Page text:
Tag Archives: 1920s culture

The bathing suit competition

There has been a great deal of light-hearted debate on my Fiona Veitch Smith – author FB page. In book 3, Poppy and Delilah are on a cruise, travelling to New York, on the RMS Olympic. They are about to try out the on-board swimming pool and need to choose outfits. As fans of the series know, I like to dress my characters (whenever possible) in original 1920s outfits that I source from fashion museums, books and archives. So I gave people the choice between eight outfits, as seen in this original photograph, and asked them to choose an outfit for both the girls. See which ones you would put them in then scroll down to see the results! If you agree or disagree I would love to hear from you in the comments below :)

bathing suit parade

And now for the results: These are the top three popular choices for each of our leading ladies in descending order:

Poppy: 6, 1, 2
Delilah: 7, 2, 6

So that’s decided! Poppy will be in horizontal stripes and Delilah the floral pattern. For colours I’m going with dark green and gold for Delilah (gold flowers) and nautical blue and white stripes for Poppy. I’ll make Poppy’s slightly longer though.
Now you’ll have to wait until 2017 to see your choice in print!!!!!

It’s fun but it ‘aint fluffy!

Delighted that The Jazz Files is a featured book of the month at Love Reading UK with a crop of flapulous reviews. I think my favourite is ”Feared this would be a ‘fluffy’ lightweight but found it remarkably engaging most notably for capturing many of the social changes of the 1920s’. Fluffy, moi????

And if you buy through the Love Reading website you get 20% off the cover price! Now that’s a New Year’s bargain.

So why The Jazz Files?

I have been asked why I called the first book in the series The Jazz Files? Some people have thought it’s a book about jazz music – which it isn’t; although jazz music most definitely features and would form part of the soundtrack if it was ever made into a film.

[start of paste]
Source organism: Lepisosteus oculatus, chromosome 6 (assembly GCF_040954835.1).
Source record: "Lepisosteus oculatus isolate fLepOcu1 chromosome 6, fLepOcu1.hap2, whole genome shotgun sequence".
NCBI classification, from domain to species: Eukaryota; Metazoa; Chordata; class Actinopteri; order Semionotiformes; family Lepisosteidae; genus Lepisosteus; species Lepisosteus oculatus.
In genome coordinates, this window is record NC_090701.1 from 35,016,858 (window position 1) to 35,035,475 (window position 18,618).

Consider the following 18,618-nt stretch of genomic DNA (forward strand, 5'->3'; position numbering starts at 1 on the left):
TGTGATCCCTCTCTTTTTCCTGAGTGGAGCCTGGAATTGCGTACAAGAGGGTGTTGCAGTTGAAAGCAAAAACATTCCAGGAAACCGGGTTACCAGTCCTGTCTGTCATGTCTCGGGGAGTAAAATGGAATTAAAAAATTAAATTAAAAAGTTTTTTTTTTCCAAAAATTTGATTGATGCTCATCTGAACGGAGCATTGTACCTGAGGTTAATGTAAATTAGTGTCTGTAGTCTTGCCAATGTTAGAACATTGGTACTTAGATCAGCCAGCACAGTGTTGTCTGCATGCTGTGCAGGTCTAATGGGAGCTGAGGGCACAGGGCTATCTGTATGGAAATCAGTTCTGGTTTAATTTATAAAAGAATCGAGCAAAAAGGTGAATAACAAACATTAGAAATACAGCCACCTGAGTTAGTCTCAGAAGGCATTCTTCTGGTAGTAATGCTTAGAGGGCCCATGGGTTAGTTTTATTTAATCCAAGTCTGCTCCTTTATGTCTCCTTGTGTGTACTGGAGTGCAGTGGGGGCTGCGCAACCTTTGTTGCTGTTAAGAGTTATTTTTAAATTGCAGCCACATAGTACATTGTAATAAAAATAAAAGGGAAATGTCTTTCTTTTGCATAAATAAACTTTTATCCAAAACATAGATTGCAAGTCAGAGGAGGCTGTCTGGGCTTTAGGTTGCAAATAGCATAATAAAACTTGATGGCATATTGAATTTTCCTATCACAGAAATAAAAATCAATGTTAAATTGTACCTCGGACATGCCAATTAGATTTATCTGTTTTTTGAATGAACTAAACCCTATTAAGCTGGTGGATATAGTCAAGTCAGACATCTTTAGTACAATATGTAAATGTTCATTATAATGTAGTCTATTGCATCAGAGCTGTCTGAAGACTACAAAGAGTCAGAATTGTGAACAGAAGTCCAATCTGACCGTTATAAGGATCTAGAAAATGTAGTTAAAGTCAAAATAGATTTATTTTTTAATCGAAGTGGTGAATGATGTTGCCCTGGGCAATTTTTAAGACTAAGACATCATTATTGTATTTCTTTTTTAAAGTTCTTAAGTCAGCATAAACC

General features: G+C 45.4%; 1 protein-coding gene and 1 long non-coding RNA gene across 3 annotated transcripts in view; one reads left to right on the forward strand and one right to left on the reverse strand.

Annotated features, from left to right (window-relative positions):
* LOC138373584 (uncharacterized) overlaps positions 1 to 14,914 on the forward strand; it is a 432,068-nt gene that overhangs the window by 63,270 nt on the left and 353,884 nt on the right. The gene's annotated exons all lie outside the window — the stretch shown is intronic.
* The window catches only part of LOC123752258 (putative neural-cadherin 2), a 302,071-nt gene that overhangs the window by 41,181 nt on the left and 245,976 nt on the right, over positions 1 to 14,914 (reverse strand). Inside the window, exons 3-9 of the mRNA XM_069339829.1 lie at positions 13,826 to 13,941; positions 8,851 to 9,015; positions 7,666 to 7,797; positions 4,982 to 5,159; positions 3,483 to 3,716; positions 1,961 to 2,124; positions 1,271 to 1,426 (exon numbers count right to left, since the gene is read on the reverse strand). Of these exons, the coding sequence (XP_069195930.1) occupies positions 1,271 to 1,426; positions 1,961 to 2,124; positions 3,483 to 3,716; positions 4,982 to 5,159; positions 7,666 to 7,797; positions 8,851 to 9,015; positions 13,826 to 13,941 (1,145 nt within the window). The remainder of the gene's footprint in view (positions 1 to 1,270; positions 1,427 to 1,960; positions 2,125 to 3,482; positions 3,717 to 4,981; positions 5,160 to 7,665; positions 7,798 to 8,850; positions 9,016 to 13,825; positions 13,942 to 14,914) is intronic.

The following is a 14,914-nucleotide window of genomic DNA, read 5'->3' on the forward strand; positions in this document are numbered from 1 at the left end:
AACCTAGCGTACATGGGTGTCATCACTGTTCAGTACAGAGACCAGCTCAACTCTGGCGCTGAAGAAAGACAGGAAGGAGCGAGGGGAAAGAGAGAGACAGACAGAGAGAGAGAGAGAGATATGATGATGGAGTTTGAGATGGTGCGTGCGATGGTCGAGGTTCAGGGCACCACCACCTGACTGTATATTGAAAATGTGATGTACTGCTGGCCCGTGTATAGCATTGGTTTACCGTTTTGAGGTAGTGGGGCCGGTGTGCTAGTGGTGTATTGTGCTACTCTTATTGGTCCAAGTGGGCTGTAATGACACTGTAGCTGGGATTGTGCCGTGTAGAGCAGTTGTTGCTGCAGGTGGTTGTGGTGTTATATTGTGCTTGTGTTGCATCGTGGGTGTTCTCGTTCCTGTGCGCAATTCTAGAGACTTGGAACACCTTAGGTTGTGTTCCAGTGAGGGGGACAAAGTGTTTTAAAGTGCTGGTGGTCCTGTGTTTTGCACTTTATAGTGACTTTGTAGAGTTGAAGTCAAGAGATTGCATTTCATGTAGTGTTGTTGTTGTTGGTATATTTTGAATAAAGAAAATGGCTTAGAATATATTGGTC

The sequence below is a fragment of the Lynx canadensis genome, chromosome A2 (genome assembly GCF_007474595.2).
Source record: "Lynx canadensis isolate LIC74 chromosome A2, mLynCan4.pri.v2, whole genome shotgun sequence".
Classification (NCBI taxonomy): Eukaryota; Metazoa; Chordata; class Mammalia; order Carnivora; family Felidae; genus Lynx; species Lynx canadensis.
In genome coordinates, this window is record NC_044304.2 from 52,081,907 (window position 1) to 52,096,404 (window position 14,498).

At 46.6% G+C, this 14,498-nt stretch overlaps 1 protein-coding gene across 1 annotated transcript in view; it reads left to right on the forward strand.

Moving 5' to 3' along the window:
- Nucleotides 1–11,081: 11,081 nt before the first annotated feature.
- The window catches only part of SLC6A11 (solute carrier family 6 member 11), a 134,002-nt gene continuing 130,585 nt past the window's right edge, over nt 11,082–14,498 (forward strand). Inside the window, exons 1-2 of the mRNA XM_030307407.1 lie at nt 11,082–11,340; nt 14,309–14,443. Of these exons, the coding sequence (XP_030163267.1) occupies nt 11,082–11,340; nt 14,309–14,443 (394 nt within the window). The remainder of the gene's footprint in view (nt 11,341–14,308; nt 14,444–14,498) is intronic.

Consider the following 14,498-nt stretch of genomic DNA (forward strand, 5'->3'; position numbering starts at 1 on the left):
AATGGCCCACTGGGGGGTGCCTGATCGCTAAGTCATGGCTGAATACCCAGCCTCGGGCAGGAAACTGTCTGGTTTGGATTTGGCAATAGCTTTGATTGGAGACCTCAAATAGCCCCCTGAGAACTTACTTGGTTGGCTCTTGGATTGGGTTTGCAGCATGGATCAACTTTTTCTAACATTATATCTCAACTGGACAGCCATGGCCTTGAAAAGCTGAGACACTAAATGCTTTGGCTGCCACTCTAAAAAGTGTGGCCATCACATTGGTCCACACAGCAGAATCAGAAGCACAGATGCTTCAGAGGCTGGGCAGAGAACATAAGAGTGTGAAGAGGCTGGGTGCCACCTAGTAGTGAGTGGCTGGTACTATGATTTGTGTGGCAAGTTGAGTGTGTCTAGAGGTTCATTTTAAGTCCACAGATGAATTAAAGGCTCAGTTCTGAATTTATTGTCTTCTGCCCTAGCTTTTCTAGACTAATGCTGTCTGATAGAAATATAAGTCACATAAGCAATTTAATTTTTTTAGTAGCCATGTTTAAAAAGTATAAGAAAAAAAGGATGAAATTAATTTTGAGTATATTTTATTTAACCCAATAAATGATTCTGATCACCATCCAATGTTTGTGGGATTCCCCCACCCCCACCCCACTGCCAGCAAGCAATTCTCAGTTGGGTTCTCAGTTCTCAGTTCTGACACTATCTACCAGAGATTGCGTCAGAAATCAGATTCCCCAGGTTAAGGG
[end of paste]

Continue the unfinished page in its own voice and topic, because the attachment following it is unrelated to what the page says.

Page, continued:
The term ‘jazz’ came from a type of black American music that emerged in the early part of the 20th Century. However, it also became a label for the whole sub-culture birthed from that music.

In the 1920s the term ‘jazz’ was used to describe anything that pushed the boundaries and was associated with popular culture as a whole – hence it became known as the Jazz Age. So yes, there was jazz music, but there was also jazz fashion, jazz hairstyles and jazz journalism. And that’s where, in this book, the term comes in. Jazz Journalism is a defined period in the history of the media that was at its zenith in the immediate post-war period 1919 – 1924. It was the successor of ‘yellow journalism’ and a pre-cursor for what today would be known as tabloid journalism. It was not a type of journalism that simply reported on jazz music.

In some quarters ‘tabloid journalism’ is synonymous with sleaze, but originally it was a form of journalism that sought to provide news and entertainment for the masses. It was marked by an interest in society and entertainment but also social activism. This duality is represented by The Daily Globe and Poppy has to walk the tight-rope between these two worlds and the moral dilemmas they present.

The term ‘Jazz Files’ is a made-up phrase. In the novel it is used to describe files kept by The Globe on celebrity gossip. Background information and interesting tit-bits are filed away for reference purposes for future stories. So in the Poppy Denby Investigates books whenever Poppy or one of the other journalists wants some background information on a story they are working on they ask the archivist, Ivan Molanov, to dig out the Jazz Files on so-and-so. The files are labelled for example “JF: E.Dorchester”. Which stands for Jazz File on Elizabeth Dorchester.

As editor Rollo Rolandson explains:

“It stands for Jazz Files,” said Rollo.“It’s what we call any story that has a whiff of high society scandal but can’t yet be proven… you never know when a skeleton in the closet might prove useful.”

Now if you want to know what’s in the Jazz File on Elizabeth Dorchester, you’ll have to read the book!